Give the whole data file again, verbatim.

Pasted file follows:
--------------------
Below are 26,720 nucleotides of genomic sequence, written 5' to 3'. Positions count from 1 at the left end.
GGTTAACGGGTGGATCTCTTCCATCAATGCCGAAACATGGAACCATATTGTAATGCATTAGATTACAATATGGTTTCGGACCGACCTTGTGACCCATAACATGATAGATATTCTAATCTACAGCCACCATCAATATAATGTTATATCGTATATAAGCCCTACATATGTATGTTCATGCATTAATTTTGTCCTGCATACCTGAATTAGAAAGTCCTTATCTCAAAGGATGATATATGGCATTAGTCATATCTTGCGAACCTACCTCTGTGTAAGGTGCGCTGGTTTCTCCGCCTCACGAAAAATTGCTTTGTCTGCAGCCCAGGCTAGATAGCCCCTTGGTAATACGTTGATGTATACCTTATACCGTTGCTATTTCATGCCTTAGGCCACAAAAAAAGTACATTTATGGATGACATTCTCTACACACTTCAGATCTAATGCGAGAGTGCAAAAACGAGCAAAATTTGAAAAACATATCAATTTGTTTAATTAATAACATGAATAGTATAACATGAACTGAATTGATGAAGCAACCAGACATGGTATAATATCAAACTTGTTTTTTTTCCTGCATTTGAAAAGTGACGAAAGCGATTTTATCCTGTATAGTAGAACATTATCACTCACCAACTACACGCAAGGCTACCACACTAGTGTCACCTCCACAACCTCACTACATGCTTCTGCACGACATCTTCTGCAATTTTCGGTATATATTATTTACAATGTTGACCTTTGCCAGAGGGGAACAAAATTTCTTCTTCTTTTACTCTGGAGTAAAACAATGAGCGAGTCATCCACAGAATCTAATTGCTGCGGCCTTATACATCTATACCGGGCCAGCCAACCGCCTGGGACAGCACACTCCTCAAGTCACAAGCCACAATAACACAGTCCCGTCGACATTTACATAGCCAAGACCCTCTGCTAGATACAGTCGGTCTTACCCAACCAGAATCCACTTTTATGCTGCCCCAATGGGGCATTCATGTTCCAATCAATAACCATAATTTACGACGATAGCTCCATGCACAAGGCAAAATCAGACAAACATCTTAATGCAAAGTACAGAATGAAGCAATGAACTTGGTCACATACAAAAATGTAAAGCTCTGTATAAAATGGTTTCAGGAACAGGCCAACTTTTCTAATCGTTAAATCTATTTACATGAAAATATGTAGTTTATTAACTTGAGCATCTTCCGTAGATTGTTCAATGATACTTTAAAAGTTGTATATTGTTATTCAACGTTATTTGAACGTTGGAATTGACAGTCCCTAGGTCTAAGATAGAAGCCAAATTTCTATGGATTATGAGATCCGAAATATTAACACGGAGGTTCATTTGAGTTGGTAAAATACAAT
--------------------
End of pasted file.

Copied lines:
Below are 26,720 nucleotides of genomic sequence, written 5' to 3'. Positions count from 1 at the left end.
GGTTAACGGGTGGATCTCTTCCATCAATGCCGAAACATGGAACCATATTGTAATGCATTAGATTACAATATGGTTTCGGACCGACCTTGTGACCCATAACATGATAGATATTCTAATCTACAGCCACCATCAATATAATGTTATATCGTATATAAGCCCTACATATGTATGTTCATGCATTAATTTTGTCCTGCATACCTGAATTAGAAAGTCCTTATCTCAAAGGATGATATATGGCATTAGTCATATCTTGCGAACCTACCTCTGTGTAAGGTGCGCTGGTTTCTCCGCCTCACGAAAAATTGCTTTGTCTGCAGCCCAGGCTAGATAGCCCCTTGGTAATACGTTGATGTATACCTTATACCGTTGCTATTTCATGCCTTAGGCCACAAAAAAAGTACATTTATGGATGACATTCTCTACACACTTCAGATCTAATGCGAGAGTGCAAAAACGAGCAAAATTTGAAAAACATATCAATTTGTTTAATTAATAACATGAATAGTATAACATGAACTGAATTGATGAAGCAACCAGACATGGTATAATATCAAACTTGTTTTTTTTCCTGCATTTGAAAAGTGACGAAAGCGATTTTATCCTGTATAGTAGAACATTATCACTCACCAACTACACGCAAGGCTACCACACTAGTGTCACCTCCACAACCTCACTACATGCTTCTGCACGACATCTTCTGCAATTTTCGGTATATATTATTTACAATGTTGACCTTTGCCAGAGGGGAACAAAATTTCTTCTTCTTTTACTCTGGAGTAAAACAATGAGCGAGTCATCCACAGAATCTAATTGCTGCGGCCTTATACATCTATACCGGGCCAGCCAACCGCCTGGGACAGCACACTCCTCAAGTCACAAGCCACAATAACACAGTCCCGTCGACATTTACATAGCCAAGACCCTCTGCTAGATACAGTCGGTCTTACCCAACCAGAATCCACTTTTATGCTGCCCCAATGGGGCATTCATGTTCCAATCAATAACCATAATTTACGACGATAGCTCCATGCACAAGGCAAAATCAGACAAACATCTTAATGCAAAGTACAGAATGAAGCAATGAACTTGGTCACATACAAAAATGTAAAGCTCTGTATAAAATGGTTTCAGGAACAGGCCAACTTTTCTAATCGTTAAATCTATTTACATGAAAATATGTAGTTTATTAACTTGAGCATCTTCCGTAGATTGTTCAATGATACTTTAAAAGTTGTATATTGTTATTCAACGTTATTTGAACGTTGGAATTGACAGTCCCTAGGTCTAAGATAGAAGCCAAATTTCTATGGATTATGAGATCCGAAATATTAACACGGAGGTTCATTTGAGTTGGTAAAATACAAT